Uvalde school shooting

‘Atrocious' Response: Similarities in Uvalde, Parkland School Shootings

Texas Department of Public Safety Director Steven McCraw said the commander on scene for Tuesday's shooting at Robb Elementary School treated the incident as a barricaded subject, not an active shooter, a fatal mistake

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The similarities between what happened in the Uvalde school shooting and in Parkland are chilling, as more information about the police response in Texas is being revealed.

Texas Department of Public Safety Director Steven McCraw said the commander on scene for Tuesday's shooting at Robb Elementary School treated the incident as a barricaded subject, not an active shooter, a fatal mistake.

"Of course it wasn’t the right decision, it was the wrong decision, there is no excuse for that," McCraw said at a news conference Friday.

As children hid from a gunman and tried repeatedly calling 911, law enforcement stood in a nearby hallway, waiting to go in.

The shooter killed 19 children and two teachers.

The response brings back nightmares for Ryan Petty, who lost his daughter, Alaina, in the shooting at Marjory Stoneman Douglas High School in 2018.

"It’s pretty clear the response was atrocious," Petty said. "There was a lot of law enforcement standing outside that school and it took an hour to stop this threat and there could’ve been kids in that class that were still alive."

Heartbreak persisted as Uvalde police revealed more details of the failed school shooting response. NBC 6's Cristian Benavides reports

In Uvalde it took police over an hour to take out the shooter, in Parkland it was 11 minutes before Coral Springs Police and Broward Sheriff's Office deputies went inside the school and by then the gunman had escaped.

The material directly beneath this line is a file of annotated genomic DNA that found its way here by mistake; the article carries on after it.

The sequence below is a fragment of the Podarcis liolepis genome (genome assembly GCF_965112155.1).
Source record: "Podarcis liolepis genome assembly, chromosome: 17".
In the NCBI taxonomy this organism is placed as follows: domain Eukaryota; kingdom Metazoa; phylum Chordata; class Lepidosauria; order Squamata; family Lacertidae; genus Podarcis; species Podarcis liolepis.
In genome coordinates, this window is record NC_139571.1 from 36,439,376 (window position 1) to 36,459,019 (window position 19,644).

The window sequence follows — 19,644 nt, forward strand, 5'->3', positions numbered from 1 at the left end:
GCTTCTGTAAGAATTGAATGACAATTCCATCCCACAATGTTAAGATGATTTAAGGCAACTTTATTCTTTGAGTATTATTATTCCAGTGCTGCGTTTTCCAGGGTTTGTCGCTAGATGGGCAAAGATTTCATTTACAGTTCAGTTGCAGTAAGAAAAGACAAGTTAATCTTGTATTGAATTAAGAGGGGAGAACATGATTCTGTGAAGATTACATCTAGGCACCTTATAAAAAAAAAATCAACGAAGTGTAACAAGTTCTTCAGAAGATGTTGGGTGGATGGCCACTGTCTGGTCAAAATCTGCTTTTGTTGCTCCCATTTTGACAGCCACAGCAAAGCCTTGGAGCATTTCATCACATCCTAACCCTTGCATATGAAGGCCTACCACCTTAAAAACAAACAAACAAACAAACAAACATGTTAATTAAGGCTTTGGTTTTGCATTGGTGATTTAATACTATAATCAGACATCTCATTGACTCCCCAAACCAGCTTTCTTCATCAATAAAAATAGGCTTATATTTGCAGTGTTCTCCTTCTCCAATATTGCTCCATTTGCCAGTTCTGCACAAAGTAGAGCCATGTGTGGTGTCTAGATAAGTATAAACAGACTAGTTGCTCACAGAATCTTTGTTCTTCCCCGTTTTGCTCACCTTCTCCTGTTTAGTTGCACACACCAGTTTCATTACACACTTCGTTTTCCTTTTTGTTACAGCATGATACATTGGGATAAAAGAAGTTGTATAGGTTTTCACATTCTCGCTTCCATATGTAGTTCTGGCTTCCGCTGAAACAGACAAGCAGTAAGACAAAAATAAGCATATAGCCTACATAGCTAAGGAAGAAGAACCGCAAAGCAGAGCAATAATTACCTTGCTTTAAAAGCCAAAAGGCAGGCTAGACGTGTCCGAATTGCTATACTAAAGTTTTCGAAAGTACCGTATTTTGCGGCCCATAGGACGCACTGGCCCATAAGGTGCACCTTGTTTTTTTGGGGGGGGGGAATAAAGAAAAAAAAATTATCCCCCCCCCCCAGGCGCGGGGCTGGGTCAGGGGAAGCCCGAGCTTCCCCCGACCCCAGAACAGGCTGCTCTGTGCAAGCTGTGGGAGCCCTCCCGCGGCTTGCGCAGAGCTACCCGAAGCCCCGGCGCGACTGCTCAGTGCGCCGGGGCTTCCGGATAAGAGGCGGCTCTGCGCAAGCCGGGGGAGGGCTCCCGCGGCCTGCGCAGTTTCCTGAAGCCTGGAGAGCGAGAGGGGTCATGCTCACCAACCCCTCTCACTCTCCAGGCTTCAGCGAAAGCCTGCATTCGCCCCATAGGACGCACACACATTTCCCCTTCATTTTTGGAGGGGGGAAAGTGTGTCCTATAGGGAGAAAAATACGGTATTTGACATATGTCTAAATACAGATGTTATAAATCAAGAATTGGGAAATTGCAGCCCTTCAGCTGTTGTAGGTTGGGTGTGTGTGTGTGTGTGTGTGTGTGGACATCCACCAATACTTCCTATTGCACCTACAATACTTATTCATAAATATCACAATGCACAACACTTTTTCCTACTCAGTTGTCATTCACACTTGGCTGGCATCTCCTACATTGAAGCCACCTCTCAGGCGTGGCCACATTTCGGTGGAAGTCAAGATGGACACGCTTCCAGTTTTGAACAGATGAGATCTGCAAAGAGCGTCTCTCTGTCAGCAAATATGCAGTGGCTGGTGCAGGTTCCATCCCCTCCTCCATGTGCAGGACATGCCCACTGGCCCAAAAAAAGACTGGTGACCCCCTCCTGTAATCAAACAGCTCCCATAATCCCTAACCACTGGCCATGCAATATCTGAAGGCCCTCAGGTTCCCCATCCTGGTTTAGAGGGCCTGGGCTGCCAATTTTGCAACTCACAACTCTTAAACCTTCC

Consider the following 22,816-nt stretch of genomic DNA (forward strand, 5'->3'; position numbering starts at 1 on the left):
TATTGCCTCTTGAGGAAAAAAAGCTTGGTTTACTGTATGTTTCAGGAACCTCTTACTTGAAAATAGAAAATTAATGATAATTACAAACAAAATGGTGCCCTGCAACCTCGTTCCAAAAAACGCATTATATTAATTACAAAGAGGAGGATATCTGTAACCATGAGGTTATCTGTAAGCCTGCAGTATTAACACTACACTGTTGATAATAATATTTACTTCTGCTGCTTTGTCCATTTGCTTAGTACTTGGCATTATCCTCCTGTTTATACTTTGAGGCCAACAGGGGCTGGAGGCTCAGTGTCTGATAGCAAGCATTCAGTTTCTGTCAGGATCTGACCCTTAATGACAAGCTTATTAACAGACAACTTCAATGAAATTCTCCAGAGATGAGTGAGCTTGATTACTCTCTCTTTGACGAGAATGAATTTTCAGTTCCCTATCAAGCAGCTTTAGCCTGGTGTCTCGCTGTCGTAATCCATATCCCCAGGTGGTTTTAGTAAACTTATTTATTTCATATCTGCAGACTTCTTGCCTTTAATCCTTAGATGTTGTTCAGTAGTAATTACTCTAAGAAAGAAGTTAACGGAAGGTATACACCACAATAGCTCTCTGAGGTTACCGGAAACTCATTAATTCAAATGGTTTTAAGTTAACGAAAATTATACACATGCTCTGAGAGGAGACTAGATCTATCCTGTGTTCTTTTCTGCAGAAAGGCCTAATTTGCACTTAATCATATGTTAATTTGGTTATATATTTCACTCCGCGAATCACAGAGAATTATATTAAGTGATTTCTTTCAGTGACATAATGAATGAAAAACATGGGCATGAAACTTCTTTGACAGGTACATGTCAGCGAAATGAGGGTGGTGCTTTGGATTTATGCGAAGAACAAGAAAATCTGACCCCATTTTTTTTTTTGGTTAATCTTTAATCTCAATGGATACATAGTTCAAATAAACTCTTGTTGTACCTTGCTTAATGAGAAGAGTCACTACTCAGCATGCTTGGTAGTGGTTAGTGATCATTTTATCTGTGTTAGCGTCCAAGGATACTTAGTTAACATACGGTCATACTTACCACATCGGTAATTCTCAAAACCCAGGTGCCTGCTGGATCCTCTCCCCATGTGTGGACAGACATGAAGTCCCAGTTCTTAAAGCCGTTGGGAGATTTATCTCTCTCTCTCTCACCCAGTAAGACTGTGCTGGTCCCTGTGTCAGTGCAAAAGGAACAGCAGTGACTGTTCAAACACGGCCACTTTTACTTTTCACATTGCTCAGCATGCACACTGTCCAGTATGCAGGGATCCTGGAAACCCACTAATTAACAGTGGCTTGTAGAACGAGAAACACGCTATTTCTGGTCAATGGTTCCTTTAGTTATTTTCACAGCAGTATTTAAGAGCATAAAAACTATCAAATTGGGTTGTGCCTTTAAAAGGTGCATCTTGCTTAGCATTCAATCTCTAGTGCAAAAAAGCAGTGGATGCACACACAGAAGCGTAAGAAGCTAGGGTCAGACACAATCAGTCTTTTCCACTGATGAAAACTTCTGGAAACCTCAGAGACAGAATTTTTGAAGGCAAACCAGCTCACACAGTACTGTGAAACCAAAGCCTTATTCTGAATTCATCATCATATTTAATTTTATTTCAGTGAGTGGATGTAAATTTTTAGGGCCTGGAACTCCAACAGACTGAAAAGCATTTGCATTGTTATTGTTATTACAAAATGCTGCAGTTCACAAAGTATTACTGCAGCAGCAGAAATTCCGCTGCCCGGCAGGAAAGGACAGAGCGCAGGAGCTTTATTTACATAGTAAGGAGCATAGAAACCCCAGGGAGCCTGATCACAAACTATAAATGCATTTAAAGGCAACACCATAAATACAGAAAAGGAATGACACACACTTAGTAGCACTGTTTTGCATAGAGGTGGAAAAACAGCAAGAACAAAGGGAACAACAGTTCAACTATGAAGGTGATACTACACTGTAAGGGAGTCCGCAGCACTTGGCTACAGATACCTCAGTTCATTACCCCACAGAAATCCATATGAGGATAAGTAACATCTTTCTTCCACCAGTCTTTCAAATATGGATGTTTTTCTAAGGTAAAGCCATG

Security experts like Michael D’Angelo, with Secure Direction Consulting, said the miscommunications and failures are unacceptable and horrific.

“We just keep going back to Parkland and we’re reliving the same failures, it just shouldn’t exist anymore," D'Angelo said. "You go in that door where he was shooting from, you go in the closest door you can, you go in any door you can but the objective is to get in there as fast as you can and engage him as quickly as possible."

D'Angelo, a former South Miami Police captain, said in Texas, law enforcement unfortunately followed the pre-Columbine training of standing by, securing the perimeter and waiting for SWAT to arrive, which is wrong.

“You took this job voluntarily and you knew that when everyone else is running out of harm’s way, it’s your responsibility to run into harm’s way," he said.

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